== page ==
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IFDP Notes

September 2013

Do Low Interest Rates Decrease Commodity Price Volatility?


Joseph W. Gruber and Robert J. Vigfusson

Commodity prices have been volatile over the past decade relative to the 1990s. Over the same period interest rates have also been relatively low, suggesting a possible connection.

In our recent working paper, we examine the theoretical and empirical relationship between commodity price volatility and interest rates. In our work, we draw out a new implication of a classic model, showing that lower interest rates should decrease the volatility of commodity prices. While at first glance, this predication may seem at odds with the data, we show that the model can be reconciled with reality after accounting for the persistence of shocks affecting commodity markets.

Lower interest rates should decrease price volatility
Interest rates are an important cost of holding inventories of commodities. When interest rates decline, stockpiling commodities becomes cheaper.  In most economic models (such as elaborated in Deaton and Laroque), inventories work to smooth prices in response to shocks to commodity supply and demand. So, at least in theory, lower interest rates should promote the use of inventories, smooth prices, and decrease price volatility.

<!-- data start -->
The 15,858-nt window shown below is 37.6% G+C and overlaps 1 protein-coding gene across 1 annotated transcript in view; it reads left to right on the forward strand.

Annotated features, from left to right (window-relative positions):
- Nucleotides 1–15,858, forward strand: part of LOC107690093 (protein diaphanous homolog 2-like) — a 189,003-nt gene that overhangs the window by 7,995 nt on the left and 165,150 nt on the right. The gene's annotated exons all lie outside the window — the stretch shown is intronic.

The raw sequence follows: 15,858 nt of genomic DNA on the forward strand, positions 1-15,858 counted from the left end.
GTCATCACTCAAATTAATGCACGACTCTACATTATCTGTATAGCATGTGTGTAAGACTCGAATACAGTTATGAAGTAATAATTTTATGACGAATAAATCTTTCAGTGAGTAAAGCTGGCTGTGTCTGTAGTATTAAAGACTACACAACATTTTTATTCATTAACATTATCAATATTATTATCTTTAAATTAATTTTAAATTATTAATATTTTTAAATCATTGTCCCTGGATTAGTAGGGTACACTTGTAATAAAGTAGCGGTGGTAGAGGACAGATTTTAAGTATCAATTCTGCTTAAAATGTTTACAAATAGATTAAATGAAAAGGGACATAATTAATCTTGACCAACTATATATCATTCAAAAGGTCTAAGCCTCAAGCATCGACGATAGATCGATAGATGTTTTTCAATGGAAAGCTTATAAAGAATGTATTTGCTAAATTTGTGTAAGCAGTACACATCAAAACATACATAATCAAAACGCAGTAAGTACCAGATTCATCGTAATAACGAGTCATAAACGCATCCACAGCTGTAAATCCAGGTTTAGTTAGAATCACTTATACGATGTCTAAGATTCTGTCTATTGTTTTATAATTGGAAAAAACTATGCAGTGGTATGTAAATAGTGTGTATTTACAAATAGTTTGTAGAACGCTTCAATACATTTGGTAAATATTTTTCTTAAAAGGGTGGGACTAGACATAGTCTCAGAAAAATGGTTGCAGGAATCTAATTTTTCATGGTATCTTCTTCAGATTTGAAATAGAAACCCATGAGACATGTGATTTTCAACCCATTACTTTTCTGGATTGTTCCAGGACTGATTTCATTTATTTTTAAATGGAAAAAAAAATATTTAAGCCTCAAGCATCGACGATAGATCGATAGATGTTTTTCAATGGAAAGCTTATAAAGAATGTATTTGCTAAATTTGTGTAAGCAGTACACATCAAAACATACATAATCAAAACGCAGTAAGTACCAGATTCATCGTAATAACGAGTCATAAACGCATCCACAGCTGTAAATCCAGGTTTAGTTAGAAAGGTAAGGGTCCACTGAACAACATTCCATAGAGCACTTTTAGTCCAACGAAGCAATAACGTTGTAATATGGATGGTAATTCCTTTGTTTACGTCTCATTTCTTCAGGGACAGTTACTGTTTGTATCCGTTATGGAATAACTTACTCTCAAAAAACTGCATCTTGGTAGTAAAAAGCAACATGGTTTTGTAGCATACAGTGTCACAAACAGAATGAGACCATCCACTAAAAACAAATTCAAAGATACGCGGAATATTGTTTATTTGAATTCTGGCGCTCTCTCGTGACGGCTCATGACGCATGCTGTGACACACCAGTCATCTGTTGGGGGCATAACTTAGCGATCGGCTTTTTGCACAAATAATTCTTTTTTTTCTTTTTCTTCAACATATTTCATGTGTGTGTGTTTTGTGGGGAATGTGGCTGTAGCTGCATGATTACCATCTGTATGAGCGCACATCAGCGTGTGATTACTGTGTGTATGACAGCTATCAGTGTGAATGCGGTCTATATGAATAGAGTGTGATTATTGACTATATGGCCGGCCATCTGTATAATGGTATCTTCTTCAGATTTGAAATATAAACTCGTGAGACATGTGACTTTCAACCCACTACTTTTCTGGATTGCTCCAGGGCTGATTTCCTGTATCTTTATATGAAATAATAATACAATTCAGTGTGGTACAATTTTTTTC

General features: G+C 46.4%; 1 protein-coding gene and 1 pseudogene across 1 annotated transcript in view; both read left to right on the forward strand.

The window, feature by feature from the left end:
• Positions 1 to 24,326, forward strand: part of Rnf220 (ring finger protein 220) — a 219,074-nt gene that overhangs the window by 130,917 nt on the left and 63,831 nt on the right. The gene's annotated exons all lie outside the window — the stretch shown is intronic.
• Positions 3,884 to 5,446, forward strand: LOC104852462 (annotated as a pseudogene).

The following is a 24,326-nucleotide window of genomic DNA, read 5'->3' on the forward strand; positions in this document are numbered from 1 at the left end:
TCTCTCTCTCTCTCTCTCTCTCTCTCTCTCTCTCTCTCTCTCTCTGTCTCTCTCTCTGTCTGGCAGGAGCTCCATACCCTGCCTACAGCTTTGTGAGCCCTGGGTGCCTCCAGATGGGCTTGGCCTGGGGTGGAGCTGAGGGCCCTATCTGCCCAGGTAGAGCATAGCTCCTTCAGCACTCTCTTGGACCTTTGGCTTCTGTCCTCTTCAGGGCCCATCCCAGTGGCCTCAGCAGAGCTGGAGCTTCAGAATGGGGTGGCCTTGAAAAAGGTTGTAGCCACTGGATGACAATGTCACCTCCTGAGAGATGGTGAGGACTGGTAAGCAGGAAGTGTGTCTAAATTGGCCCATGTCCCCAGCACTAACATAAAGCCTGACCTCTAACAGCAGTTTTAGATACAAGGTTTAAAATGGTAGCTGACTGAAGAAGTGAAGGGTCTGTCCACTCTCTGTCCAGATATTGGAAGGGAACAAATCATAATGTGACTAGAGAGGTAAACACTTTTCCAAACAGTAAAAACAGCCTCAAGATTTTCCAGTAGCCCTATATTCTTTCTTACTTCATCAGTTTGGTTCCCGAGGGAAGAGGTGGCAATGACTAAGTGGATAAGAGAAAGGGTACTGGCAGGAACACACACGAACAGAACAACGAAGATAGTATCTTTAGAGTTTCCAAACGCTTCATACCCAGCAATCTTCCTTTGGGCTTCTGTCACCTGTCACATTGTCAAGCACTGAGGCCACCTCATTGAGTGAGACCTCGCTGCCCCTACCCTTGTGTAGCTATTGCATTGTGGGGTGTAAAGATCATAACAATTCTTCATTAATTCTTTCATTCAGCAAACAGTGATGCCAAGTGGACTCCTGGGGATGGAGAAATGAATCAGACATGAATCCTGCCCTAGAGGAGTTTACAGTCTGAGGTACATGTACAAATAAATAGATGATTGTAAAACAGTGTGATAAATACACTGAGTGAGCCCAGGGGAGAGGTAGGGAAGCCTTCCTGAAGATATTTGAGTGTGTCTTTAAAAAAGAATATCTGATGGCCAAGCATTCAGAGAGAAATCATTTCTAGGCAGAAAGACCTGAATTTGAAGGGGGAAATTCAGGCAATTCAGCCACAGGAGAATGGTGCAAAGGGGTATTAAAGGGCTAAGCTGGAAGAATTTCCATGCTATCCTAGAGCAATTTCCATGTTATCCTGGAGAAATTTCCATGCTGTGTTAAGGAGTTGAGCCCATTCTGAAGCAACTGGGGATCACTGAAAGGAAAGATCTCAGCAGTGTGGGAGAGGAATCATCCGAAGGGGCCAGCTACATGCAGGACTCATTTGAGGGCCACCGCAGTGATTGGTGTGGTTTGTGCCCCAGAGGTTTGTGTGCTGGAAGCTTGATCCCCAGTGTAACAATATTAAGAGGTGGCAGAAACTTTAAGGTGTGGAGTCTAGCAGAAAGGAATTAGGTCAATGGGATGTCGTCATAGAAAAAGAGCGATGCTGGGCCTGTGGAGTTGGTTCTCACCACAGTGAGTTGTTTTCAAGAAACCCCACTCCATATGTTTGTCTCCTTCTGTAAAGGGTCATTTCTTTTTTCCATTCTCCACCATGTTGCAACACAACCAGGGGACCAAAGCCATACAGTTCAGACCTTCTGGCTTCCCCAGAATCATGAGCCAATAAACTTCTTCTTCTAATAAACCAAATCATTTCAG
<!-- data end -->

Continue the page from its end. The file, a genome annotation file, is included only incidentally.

There is one important caveat to the theoretical relationship outlined above: inventories are only useful, primarily, for smoothing prices in response to temporary shocks to supply or demand. Permanent or even highly persistent shocks cannot be smoothed and, thus, should directly impact prices with no inventory buffering. As such, low interest rates have no effect on the volatility of prices originating from highly persistent shocks and only temper price movements in response to temporary bumps in supply and demand.

Despite low interest rates, commodity price volatility has increased
As shown in the table below, the volatility of front-month futures prices for a number of commodities has increased significantly in the previous decade. The first column shows the standard deviation of monthly price changes between 1992 and 2002, while the second column reports a similar statistic for 2003 through mid-2012. The third column shows the ratio of these two statistics, with a value greater than one signifying an increase in volatility. For all the commodities considered here, there has been a substantial increase in price volatility.